Democracy is always messy — and American democracy may be the messiest. In our constant effort to form “a more perfect union,” intricate voting rules and procedures put in place to protect that right (or gain a partisan advantage) are understood by few, except those who labor in the complex state and county election bureaucracies and who do their best to administer that process.
No wonder journalists and news outlets have so much trouble understanding and reporting about voting rights in an age of bitter bipartisanship and political nerves rubbed raw by the upheavals of the past six years. Nonetheless, many news outlets, journalists and editors are dedicated to overcoming the challenges of reporting on voting rights.
The reapportionment of congressional seats based on the 2020 U.S. Census adds to the burden of reporting on the 2022 midterm elections. News outlets have already been rife with stories about zealous gerrymandering. The changes to these district boundaries are causing many voting blocks, especially people of color in southern states, to react with protests and litigation to what they perceive as conscious discrimination.
In the Brennan Center for Justice at New York University School of Law’s January 2022 report, "Redistricting: A Mid-Cycle Assessment," authors Michael C. Li, Harry Isaiah Black, Peter Miller and Chris Leaverton noted that if Congress passes the Freedom to Vote: John R. Lewis Act, then much of the extremely bipartisan gerrymandering could be reversed.
However, as of the writing of this article, that act and others addressing voting rights are stalled in Congress. With less time and fewer Congressional sessions between now and the November election, the passage of these acts and the resolution of many pending court cases before the 2021 midterms are diminishing.
When the nuances are the news
Another factor affecting voting rights coverage is the contraction of newsrooms and news staff in newspapers and other news outlets of all sizes across the country. Jessica Huseman, editorial director at Votebeat, a nonprofit news outlet and former reporter with ProPublica, certainly agrees.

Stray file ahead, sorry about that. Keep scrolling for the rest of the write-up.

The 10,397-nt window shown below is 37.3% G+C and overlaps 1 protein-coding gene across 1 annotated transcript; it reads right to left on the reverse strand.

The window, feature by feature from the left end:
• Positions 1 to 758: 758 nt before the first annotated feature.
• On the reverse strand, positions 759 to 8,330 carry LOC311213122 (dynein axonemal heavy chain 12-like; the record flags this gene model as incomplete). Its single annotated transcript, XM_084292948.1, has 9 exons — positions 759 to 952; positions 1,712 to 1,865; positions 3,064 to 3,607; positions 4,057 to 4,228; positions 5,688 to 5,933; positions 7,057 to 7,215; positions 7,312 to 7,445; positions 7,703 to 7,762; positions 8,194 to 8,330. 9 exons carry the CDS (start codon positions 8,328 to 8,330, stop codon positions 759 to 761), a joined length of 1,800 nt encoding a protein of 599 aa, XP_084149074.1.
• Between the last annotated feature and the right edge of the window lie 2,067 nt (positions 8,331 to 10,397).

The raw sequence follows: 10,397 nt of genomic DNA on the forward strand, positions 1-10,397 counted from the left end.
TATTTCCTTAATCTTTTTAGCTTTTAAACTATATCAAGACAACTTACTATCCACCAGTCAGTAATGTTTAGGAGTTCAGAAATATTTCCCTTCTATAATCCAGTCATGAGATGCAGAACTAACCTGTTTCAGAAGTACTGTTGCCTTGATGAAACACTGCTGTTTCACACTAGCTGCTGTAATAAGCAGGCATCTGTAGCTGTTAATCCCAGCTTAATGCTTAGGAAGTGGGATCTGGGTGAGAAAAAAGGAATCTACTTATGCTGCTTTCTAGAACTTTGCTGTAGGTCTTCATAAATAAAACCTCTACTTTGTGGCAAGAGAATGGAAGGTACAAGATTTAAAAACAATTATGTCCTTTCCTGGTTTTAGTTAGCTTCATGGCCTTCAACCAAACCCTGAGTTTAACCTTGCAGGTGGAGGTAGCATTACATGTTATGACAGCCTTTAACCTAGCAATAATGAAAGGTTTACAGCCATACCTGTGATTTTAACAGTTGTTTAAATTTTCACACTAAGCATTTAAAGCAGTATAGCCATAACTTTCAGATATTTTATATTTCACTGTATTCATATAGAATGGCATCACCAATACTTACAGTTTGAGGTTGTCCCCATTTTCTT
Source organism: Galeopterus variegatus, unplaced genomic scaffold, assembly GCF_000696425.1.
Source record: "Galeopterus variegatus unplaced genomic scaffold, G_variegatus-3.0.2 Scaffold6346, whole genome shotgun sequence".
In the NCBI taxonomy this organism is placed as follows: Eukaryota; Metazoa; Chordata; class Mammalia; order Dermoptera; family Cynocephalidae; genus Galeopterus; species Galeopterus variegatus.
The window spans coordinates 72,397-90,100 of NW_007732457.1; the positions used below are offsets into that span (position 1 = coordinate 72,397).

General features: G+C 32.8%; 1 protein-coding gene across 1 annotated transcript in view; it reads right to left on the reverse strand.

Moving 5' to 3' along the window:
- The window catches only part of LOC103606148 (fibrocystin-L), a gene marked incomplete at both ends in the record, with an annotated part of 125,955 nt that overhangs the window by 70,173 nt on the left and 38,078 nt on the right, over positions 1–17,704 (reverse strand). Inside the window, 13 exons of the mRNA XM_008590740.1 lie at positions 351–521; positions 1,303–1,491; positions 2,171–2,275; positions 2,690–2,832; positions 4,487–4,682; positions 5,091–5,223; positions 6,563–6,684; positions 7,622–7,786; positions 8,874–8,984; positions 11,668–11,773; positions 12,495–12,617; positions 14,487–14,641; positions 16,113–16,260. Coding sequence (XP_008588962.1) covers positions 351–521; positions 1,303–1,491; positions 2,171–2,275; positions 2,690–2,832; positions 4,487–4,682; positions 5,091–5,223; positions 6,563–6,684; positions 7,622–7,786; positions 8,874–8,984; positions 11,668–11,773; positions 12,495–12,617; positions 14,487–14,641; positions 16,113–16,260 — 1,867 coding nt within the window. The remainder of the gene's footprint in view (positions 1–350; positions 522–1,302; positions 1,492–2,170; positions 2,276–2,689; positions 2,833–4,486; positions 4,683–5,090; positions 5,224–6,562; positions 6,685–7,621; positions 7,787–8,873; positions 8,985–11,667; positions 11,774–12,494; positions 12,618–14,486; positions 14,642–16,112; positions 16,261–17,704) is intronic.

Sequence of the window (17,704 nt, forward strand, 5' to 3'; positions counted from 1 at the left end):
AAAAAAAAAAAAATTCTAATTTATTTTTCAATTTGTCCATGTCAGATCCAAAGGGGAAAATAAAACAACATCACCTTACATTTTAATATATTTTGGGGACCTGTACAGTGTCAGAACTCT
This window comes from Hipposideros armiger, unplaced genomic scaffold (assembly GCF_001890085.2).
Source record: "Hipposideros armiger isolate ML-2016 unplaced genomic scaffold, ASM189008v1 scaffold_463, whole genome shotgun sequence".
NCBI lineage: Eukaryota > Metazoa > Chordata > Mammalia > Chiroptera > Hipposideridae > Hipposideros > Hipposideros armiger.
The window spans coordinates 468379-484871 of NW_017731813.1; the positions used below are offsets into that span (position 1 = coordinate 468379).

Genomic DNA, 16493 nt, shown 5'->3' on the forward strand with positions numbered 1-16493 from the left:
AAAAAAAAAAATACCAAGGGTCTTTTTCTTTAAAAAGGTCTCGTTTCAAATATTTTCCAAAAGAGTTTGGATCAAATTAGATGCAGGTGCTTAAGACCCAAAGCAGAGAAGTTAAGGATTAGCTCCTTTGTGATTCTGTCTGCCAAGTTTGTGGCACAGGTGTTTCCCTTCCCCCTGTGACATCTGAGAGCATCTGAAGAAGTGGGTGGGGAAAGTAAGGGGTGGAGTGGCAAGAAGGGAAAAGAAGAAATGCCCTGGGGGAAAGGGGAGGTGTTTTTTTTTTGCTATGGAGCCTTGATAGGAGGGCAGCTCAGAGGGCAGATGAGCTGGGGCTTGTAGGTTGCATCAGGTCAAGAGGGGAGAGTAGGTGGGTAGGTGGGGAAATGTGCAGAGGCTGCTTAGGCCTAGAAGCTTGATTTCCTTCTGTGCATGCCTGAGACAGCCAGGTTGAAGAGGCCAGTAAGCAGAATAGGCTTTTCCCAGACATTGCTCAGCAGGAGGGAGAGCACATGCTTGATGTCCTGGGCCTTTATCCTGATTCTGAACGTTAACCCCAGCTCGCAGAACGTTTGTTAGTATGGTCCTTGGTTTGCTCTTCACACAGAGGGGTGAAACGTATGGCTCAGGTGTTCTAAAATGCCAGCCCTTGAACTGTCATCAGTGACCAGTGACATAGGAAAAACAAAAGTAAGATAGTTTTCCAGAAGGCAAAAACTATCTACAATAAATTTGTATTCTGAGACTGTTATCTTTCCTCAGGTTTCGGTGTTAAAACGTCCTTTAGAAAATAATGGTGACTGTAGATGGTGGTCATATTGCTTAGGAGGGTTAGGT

“During the past, reporters didn’t have to understand the nuances of the voting and election process in their state or local community,” said Huseman. “Now that county clerks and election officials have been thrust into the harsh glare of public scrutiny and too often become the story, smaller newsroom staffs simply don’t have the time to report on those nuances.”
According to Huseman, reporters must respect the tireless work of clerks and election officials and acknowledge that they are not highly trained professionals. Many don't have the IT support they need, and election rolls in many states haven't been well-centralized.
“County reporters are now covering how the ballot mailing system works and how those votes are counted and audited. The state of politics and the voting process during the past decade and certainly during the 2020 election have made voting machines, how they work and the companies that manufacture them also major storylines. All adding to the difficulty of reporting on voting rights,” said Huseman.
Huseman also emphasized that the news media can be just as befuddled and misled by the ever-increasing volume of misinformation. Bipartisan news outlets then echo and amplify the misinformation, only adding to journalists' and the public's confusion and increasing their mistrust of politicians, the system and news sources.
In a post in a recent issue of Votebeat's weekly newsletter, Huseman cited the North Carolina State Board of Elections as a proactive example of election officials providing more detailed information to reporters. Its extensive website includes data about logic and accuracy testing and ballot proofing, as well as a compilation of current misinformation in its "Mythbuster Monday" posts to stop that erroneous information from spreading. Plus, the head of the board is a former journalist.
Although Huseman is very involved with reporting on voting rights, she was even unaware this information was available from state or county boards of elections. This creates a disconnect between election officials, who have these details readily available for news outlets and reporters who seldom ask for them because they don’t know they exist.
Huseman also shared a few recommendations for election boards and officials to strengthen their connection with journalists. They can more easily understand the local voting process and provide the public with more accurate information. Reporters can also be proactive by sharing these recommendations with their local election contacts.
Huseman added that the major and complex changes many states have made to their election and voting laws are also challenges for journalists and news outlets, often leading to "non-stories." For example, she cited the Texas legislature's emphasis on 24-hour voting appeared to be a statewide issue but only applied to a single county and, therefore, had little or no effect across the state. Another “misinformation story” was the passage of a new voting law in Georgia that disallowed food and water distribution to people waiting in line to vote. However, its purpose was not to deny those people food and water but to prohibit political organizations from distributing those items to sway voters.
Refocusing the reporting on voters, not horseraces